Community ties crucial in scramble by 2 groups to aid earthquake victims hours after disaster By Brian Covert Daily Yomiuri Staff Writer KOBE— By 8:30 a.m. on Jan. 17, the YMCA had established a headquarters to coordinate Kobe quake relief efforts among its 171 branches nationwide. By about 2:30 p.m., a regional headquarters had been set up at the Osaka YMCA in Nishi Ward, Osaka.
Amid reports of delays and other problems with official relief efforts [after the Great Hanshin Earthquake], the Young Men’s Christian Association and Young Women’s Christian Association stand out as two examples of what went right.
Within 24 hours of the quake, relief aid began trickling in to the Kobe YWCA in Chuo Ward via volunteers biking or walking it in. Some staff members from the Osaka YWCA started out on foot from Kita Ward, Osaka, at 10 a.m. and arrived at the Kobe YWCA 10 hours later.
About 30 volunteers with cars were mobilized to help take supplies into Kobe. Two truckloads of supplies arrived the day after the quake, and one truck per day after that.
Backpack-clad volunteers at the Kobe YWCA divided neighborhoods into six-block sections and assigned three-person groups to canvass their assigned areas on bicycle or on foot. They then handed out food and other necessities they brought along.
“Our priority was not the victims who entered the public evacuation centers and had access to food and clothes,” said Keiko Maeda, 35, a leader of Kobe YWCA relief efforts, “but those who were staying in parks or parking lots and couldn’t get anything. It was an ‘unequal’ situation, and those were the people we targeted.”
Depending on the extent of their injuries, victims were taken to nearby health centers or referred to volunteer physicians and nurses.
Many of the initial 60 staff and volunteers at the Kobe YWCA were themselves victims who lost houses, friends or relatives in the quake.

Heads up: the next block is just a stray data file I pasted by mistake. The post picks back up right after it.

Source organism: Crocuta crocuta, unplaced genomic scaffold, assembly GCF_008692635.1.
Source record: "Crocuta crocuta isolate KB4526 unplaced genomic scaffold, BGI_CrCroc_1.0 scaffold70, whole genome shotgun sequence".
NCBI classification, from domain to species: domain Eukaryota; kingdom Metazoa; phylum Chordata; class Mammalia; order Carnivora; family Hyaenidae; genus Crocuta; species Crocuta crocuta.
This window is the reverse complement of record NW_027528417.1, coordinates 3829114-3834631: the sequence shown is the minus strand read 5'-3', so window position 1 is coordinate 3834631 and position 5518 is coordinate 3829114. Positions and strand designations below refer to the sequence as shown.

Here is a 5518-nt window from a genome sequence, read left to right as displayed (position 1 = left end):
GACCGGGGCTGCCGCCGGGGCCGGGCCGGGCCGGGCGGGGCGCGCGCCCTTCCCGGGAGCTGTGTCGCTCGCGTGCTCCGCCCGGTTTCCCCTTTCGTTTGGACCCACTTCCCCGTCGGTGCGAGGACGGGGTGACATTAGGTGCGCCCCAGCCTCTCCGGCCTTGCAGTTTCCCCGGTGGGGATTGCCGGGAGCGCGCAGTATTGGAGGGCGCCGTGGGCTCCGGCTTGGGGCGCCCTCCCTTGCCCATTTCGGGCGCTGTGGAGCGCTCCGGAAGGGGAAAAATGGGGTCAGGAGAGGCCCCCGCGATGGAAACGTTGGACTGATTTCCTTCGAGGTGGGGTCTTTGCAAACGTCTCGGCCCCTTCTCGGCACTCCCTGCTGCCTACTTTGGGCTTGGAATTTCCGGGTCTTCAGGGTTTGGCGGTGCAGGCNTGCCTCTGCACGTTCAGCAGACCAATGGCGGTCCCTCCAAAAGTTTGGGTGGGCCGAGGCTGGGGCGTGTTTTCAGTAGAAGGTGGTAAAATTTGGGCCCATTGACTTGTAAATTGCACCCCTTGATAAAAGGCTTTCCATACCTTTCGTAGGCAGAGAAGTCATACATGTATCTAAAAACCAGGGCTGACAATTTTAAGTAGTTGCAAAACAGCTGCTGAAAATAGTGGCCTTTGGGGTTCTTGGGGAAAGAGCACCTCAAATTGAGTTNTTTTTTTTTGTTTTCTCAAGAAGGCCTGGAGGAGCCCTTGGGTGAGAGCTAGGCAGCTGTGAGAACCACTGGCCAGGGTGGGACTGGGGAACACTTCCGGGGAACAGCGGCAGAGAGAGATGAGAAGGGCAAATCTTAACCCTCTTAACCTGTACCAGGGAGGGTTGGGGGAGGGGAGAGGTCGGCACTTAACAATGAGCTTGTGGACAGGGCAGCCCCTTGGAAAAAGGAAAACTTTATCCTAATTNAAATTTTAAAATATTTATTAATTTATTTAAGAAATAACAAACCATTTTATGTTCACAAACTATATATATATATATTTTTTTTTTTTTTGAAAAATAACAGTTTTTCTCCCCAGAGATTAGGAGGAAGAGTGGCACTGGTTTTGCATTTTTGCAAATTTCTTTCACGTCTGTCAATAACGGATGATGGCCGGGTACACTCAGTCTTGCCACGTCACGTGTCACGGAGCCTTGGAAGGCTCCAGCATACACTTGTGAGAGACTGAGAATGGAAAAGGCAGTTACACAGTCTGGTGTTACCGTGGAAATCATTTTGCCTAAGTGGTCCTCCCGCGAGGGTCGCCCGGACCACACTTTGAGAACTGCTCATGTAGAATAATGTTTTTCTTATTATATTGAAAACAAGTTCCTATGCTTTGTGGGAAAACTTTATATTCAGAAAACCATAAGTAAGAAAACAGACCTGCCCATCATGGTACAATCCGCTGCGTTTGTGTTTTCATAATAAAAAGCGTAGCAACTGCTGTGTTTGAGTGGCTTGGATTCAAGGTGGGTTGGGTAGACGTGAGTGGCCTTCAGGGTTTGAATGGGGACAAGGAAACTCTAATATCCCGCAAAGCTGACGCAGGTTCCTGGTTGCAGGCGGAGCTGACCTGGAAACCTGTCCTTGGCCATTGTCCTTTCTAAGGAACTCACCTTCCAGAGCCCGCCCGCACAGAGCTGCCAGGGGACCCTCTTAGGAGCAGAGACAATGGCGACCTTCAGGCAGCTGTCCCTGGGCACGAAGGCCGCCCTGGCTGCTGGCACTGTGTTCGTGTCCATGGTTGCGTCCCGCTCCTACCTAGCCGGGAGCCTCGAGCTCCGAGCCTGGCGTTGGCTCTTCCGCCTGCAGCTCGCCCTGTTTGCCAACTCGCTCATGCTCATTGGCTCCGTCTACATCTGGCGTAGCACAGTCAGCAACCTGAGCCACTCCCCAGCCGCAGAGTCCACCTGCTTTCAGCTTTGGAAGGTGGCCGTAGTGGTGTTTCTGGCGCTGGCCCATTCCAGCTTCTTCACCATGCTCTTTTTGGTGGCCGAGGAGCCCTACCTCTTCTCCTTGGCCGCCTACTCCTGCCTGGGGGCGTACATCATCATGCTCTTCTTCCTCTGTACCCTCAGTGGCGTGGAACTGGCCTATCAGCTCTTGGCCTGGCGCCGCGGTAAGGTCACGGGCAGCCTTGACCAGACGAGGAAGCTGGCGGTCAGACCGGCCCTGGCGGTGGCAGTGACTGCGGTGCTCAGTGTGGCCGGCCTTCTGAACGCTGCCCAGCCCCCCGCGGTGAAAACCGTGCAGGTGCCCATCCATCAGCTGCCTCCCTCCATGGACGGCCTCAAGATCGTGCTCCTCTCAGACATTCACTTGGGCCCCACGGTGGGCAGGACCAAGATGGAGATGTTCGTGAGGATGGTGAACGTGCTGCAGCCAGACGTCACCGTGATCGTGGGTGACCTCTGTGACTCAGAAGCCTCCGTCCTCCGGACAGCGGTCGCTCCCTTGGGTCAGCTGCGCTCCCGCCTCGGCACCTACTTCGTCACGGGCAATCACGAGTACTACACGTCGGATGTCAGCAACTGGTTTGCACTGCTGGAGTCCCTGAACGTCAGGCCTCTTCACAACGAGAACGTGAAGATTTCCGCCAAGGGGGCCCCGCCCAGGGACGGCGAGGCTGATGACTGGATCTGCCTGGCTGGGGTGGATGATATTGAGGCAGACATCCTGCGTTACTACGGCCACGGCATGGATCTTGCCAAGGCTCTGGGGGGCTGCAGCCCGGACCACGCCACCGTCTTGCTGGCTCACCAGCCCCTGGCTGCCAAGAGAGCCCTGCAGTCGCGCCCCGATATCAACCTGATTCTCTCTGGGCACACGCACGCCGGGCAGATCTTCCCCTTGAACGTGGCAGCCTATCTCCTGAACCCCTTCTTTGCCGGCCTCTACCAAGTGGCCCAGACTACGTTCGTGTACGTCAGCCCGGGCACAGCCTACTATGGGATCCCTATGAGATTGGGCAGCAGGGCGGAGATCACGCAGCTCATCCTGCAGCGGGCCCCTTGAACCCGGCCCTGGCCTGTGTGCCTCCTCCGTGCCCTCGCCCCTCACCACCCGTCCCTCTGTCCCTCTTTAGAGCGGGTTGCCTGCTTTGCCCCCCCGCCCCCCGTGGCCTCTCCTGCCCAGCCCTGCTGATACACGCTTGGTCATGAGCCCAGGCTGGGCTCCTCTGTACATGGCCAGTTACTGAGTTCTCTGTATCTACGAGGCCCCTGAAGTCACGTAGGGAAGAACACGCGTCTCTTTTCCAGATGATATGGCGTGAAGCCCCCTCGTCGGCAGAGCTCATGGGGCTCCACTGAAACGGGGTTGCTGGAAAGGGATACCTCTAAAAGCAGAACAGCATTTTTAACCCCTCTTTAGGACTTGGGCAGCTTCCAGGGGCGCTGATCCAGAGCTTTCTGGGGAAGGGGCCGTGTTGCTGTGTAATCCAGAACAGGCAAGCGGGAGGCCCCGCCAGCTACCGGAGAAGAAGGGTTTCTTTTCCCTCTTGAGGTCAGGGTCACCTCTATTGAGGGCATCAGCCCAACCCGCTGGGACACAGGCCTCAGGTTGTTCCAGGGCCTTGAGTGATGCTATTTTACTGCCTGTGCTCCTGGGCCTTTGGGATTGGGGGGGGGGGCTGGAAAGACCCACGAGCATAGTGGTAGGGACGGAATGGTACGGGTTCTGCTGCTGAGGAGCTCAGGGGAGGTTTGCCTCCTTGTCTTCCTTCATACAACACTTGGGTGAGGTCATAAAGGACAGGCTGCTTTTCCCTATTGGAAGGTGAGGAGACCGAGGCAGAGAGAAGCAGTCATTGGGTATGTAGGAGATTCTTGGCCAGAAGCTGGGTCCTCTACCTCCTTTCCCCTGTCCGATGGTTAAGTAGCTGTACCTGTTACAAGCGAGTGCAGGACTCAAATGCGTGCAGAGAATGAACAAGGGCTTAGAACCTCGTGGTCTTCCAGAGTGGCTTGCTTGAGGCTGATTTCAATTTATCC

About 35 victims and YWCA dorm students took refuge at the Kobe YWCA’s chapel and other facilities after the temblor. The old concrete wall of the elevated center crumbled in the quake, but structurally, the building has been safe and habitable as a community shelter and information center for foreign and Japanese residents, Maeda says.
Similarly, the three YMCA branches in the Kobe area suffered little structural damage and were thus able to function as relief outposts for their communities.
About 200 volunteers at the YMCA branch in Nagata Ward handed supplies coming in from far western Japan and Okinawa. The Sannomiya branch, with about 40 volunteers, was made a contact point with Kyoto via railways lines. And a couple hundred volunteers based at the Nishinomiya branch coordinated YMCA relief efforts east of the quake zone, from Osaka to Hokkaido.
Volunteers and staff members from YMCA centers throughout the Kinki region and beyond were assigned five to a group to scan neighborhoods and tend to victims such as the elderly and the disabled who had trouble caring for themselves, said Katsushige Majima, executive director of the Osaka YMCA International Program Center and secretary general of the Kansai NGO Council.
Nongovernmental organizations such as the YMCA and YWCA had substantial advantages over official aid providers.
First, both groups have been in close contact with the Kansai foreign and Japanese communities for decades and literally know their neighbors. Second, unlike official efforts, the YWCAs and YMCAs accepted donations from affiliated branches around the world. Third, the YMCA has long experience in hosting campouts at its 24 campgrounds around Japan, so the “survival skills” of group leaders were strong.
One month after the quake, both organizations found themselves with an adequate supply of donated goods — yet more financially strapped than ever and trying to deal with burnout among an otherwise energetic volunteer corps.
As for the future, both organizations have their own plans in coping with the earthquake’s ripple effects.
The YWCA is now working on the “emotional aftershocks” on the quake victims through professional psychological counseling encompassed under a program called “Kokoko no Care” (Heart Care).
“It’s important that we Kobe citizens get together and help out each other because sooner or later volunteers from other places will return home,” said Maeda. “We need to think about the long run.”
“You know about the ‘lifeline’ supplies of water, gas and electricity overseen by the official channels,” said Kensuke Ohmigishi, 47, executive director of the YMCA Wellness Center Sannomiya and a leader in YMCA relief operations. “Our focus from the beginning was the ‘heartline’ supplies, the emotional needs of people in the quake.”
Though the YMCA and YWCA differ in their approaches, representatives of both organizations see the immediate “emergency phase” of the quake as being over for now and maintain that a long-term commitment to real community service will be needed for at least the first year after the quake.
“We have some ideas on how to help, but the victims themselves are the ones to decide where to go from here,” said Sachie Shikano, Osaka YWCA general secretary.
“When will our (quake-related) activities be finished?” mused YMCA’s Ohmigishi. “When each community is rebuilt one by one.”